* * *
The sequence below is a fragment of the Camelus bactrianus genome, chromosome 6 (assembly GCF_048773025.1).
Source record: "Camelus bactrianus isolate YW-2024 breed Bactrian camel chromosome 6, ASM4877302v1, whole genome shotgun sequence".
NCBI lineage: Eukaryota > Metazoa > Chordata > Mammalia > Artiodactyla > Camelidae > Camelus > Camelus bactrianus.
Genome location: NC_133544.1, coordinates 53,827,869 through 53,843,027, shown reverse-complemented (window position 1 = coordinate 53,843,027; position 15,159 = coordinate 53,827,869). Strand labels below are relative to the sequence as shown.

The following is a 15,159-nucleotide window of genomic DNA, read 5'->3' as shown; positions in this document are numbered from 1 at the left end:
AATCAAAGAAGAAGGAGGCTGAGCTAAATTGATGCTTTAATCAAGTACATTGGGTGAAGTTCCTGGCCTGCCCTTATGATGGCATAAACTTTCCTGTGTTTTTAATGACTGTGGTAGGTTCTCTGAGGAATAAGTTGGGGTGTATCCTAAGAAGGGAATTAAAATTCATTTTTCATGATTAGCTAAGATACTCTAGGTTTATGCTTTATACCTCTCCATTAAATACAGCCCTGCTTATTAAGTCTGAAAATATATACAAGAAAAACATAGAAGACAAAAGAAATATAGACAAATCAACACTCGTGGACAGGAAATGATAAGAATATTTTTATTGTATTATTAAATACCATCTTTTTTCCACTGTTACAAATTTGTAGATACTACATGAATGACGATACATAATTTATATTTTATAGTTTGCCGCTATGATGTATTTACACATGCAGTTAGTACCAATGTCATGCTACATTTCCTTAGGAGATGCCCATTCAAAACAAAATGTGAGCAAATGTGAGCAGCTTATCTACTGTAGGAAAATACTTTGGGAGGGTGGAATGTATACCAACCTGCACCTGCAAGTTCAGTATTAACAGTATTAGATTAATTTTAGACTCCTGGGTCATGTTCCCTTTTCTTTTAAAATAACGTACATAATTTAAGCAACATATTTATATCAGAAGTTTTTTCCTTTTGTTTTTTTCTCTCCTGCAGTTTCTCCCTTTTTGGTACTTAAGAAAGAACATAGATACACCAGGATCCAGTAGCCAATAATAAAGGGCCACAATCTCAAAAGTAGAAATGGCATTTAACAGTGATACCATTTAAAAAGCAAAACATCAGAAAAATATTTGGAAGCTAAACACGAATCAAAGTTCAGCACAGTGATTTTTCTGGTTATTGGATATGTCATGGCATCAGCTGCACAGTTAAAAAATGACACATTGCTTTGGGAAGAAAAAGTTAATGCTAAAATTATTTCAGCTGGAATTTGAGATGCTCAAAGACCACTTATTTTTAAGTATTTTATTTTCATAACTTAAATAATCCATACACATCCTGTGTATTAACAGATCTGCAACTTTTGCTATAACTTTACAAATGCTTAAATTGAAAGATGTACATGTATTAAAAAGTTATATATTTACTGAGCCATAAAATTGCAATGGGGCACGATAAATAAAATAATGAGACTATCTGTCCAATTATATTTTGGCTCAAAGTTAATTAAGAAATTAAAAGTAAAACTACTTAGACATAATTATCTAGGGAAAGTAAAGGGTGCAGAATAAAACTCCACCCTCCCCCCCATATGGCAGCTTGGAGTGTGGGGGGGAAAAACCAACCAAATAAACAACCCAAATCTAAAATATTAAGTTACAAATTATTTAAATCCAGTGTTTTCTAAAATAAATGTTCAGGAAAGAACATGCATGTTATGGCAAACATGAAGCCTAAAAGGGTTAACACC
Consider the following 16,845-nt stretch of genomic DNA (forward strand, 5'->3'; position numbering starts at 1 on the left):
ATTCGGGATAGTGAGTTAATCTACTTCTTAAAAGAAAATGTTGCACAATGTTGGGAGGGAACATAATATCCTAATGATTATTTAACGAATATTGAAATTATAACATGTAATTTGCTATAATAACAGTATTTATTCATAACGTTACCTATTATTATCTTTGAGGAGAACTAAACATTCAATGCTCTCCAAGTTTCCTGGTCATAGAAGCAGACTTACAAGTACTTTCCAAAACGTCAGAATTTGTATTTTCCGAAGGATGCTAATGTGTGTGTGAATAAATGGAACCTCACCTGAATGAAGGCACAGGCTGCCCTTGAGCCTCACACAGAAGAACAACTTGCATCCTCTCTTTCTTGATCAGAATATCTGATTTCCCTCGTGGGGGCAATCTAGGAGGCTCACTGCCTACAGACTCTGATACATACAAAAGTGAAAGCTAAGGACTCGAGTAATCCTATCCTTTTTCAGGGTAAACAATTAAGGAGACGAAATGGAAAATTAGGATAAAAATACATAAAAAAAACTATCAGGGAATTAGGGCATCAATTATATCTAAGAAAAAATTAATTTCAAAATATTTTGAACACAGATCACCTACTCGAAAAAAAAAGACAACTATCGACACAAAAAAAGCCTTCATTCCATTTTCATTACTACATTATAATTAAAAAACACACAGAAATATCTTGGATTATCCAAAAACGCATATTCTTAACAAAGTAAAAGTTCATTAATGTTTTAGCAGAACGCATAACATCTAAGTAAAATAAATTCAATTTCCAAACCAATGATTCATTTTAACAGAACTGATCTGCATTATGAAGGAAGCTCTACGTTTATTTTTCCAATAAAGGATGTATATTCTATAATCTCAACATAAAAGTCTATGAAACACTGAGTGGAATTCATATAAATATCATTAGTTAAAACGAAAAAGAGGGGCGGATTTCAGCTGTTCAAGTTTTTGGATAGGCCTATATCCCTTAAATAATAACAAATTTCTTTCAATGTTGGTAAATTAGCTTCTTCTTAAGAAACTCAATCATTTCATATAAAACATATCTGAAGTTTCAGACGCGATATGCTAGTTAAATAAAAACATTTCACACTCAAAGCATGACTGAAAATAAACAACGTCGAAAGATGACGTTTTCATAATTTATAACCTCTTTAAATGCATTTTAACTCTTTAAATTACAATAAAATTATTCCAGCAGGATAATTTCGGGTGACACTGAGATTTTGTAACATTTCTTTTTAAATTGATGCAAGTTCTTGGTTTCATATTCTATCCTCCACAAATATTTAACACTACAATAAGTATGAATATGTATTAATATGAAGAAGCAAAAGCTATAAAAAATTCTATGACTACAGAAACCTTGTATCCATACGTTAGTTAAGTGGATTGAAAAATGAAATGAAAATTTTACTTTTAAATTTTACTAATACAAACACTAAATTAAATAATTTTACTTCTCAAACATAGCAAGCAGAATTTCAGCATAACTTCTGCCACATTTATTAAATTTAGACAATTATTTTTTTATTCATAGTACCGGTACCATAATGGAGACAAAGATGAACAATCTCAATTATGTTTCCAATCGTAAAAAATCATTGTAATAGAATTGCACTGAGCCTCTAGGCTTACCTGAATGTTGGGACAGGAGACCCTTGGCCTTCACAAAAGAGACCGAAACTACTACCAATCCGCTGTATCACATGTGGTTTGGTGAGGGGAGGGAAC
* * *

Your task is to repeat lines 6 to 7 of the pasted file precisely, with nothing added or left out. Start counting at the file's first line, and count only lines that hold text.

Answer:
AATCAAAGAAGAAGGAGGCTGAGCTAAATTGATGCTTTAATCAAGTACATTGGGTGAAGTTCCTGGCCTGCCCTTATGATGGCATAAACTTTCCTGTGTTTTTAATGACTGTGGTAGGTTCTCTGAGGAATAAGTTGGGGTGTATCCTAAGAAGGGAATTAAAATTCATTTTTCATGATTAGCTAAGATACTCTAGGTTTATGCTTTATACCTCTCCATTAAATACAGCCCTGCTTATTAAGTCTGAAAATATATACAAGAAAAACATAGAAGACAAAAGAAATATAGACAAATCAACACTCGTGGACAGGAAATGATAAGAATATTTTTATTGTATTATTAAATACCATCTTTTTTCCACTGTTACAAATTTGTAGATACTACATGAATGACGATACATAATTTATATTTTATAGTTTGCCGCTATGATGTATTTACACATGCAGTTAGTACCAATGTCATGCTACATTTCCTTAGGAGATGCCCATTCAAAACAAAATGTGAGCAAATGTGAGCAGCTTATCTACTGTAGGAAAATACTTTGGGAGGGTGGAATGTATACCAACCTGCACCTGCAAGTTCAGTATTAACAGTATTAGATTAATTTTAGACTCCTGGGTCATGTTCCCTTTTCTTTTAAAATAACGTACATAATTTAAGCAACATATTTATATCAGAAGTTTTTTCCTTTTGTTTTTTTCTCTCCTGCAGTTTCTCCCTTTTTGGTACTTAAGAAAGAACATAGATACACCAGGATCCAGTAGCCAATAATAAAGGGCCACAATCTCAAAAGTAGAAATGGCATTTAACAGTGATACCATTTAAAAAGCAAAACATCAGAAAAATATTTGGAAGCTAAACACGAATCAAAGTTCAGCACAGTGATTTTTCTGGTTATTGGATATGTCATGGCATCAGCTGCACAGTTAAAAAATGACACATTGCTTTGGGAAGAAAAAGTTAATGCTAAAATTATTTCAGCTGGAATTTGAGATGCTCAAAGACCACTTATTTTTAAGTATTTTATTTTCATAACTTAAATAATCCATACACATCCTGTGTATTAACAGATCTGCAACTTTTGCTATAACTTTACAAATGCTTAAATTGAAAGATGTACATGTATTAAAAAGTTATATATTTACTGAGCCATAAAATTGCAATGGGGCACGATAAATAAAATAATGAGACTATCTGTCCAATTATATTTTGGCTCAAAGTTAATTAAGAAATTAAAAGTAAAACTACTTAGACATAATTATCTAGGGAAAGTAAAGGGTGCAGAATAAAACTCCACCCTCCCCCCCATATGGCAGCTTGGAGTGTGGGGGGGAAAAACCAACCAAATAAACAACCCAAATCTAAAATATTAAGTTACAAATTATTTAAATCCAGTGTTTTCTAAAATAAATGTTCAGGAAAGAACATGCATGTTATGGCAAACATGAAGCCTAAAAGGGTTAACACC
Consider the following 16,845-nt stretch of genomic DNA (forward strand, 5'->3'; position numbering starts at 1 on the left):